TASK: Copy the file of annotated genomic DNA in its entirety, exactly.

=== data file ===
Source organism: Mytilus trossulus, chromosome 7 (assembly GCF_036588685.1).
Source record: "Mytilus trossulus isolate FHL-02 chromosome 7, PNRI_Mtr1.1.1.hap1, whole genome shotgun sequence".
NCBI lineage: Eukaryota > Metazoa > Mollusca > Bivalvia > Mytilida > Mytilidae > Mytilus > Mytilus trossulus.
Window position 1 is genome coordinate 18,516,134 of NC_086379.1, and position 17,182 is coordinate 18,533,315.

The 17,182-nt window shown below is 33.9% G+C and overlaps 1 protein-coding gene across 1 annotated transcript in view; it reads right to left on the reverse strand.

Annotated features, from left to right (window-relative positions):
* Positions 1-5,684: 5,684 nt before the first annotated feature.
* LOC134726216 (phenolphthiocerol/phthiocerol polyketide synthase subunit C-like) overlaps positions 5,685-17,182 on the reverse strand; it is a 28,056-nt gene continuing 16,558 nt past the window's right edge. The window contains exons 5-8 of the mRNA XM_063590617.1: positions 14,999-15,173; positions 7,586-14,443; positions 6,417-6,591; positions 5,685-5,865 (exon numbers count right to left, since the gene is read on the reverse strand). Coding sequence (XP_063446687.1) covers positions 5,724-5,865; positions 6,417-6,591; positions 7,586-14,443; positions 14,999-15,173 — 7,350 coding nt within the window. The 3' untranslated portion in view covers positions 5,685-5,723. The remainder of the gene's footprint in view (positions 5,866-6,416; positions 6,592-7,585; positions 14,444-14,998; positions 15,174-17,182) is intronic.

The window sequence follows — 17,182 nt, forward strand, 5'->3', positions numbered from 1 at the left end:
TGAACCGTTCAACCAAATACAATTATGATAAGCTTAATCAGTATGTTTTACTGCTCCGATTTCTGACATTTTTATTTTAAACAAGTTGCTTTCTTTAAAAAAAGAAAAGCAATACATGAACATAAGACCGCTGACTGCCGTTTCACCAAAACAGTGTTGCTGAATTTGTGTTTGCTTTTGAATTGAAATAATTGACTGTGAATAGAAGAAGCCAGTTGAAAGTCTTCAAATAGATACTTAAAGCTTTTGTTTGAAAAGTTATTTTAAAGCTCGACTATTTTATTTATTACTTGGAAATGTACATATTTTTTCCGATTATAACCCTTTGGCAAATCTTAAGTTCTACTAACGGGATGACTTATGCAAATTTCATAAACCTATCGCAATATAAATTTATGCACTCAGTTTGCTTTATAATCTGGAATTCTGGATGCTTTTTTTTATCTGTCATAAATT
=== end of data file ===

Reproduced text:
Source organism: Mytilus trossulus, chromosome 7 (assembly GCF_036588685.1).
Source record: "Mytilus trossulus isolate FHL-02 chromosome 7, PNRI_Mtr1.1.1.hap1, whole genome shotgun sequence".
NCBI lineage: Eukaryota > Metazoa > Mollusca > Bivalvia > Mytilida > Mytilidae > Mytilus > Mytilus trossulus.
Window position 1 is genome coordinate 18,516,134 of NC_086379.1, and position 17,182 is coordinate 18,533,315.

The 17,182-nt window shown below is 33.9% G+C and overlaps 1 protein-coding gene across 1 annotated transcript in view; it reads right to left on the reverse strand.

Annotated features, from left to right (window-relative positions):
* Positions 1-5,684: 5,684 nt before the first annotated feature.
* LOC134726216 (phenolphthiocerol/phthiocerol polyketide synthase subunit C-like) overlaps positions 5,685-17,182 on the reverse strand; it is a 28,056-nt gene continuing 16,558 nt past the window's right edge. The window contains exons 5-8 of the mRNA XM_063590617.1: positions 14,999-15,173; positions 7,586-14,443; positions 6,417-6,591; positions 5,685-5,865 (exon numbers count right to left, since the gene is read on the reverse strand). Coding sequence (XP_063446687.1) covers positions 5,724-5,865; positions 6,417-6,591; positions 7,586-14,443; positions 14,999-15,173 — 7,350 coding nt within the window. The 3' untranslated portion in view covers positions 5,685-5,723. The remainder of the gene's footprint in view (positions 5,866-6,416; positions 6,592-7,585; positions 14,444-14,998; positions 15,174-17,182) is intronic.

The window sequence follows — 17,182 nt, forward strand, 5'->3', positions numbered from 1 at the left end:
TGAACCGTTCAACCAAATACAATTATGATAAGCTTAATCAGTATGTTTTACTGCTCCGATTTCTGACATTTTTATTTTAAACAAGTTGCTTTCTTTAAAAAAAGAAAAGCAATACATGAACATAAGACCGCTGACTGCCGTTTCACCAAAACAGTGTTGCTGAATTTGTGTTTGCTTTTGAATTGAAATAATTGACTGTGAATAGAAGAAGCCAGTTGAAAGTCTTCAAATAGATACTTAAAGCTTTTGTTTGAAAAGTTATTTTAAAGCTCGACTATTTTATTTATTACTTGGAAATGTACATATTTTTTCCGATTATAACCCTTTGGCAAATCTTAAGTTCTACTAACGGGATGACTTATGCAAATTTCATAAACCTATCGCAATATAAATTTATGCACTCAGTTTGCTTTATAATCTGGAATTCTGGATGCTTTTTTTTATCTGTCATAAATT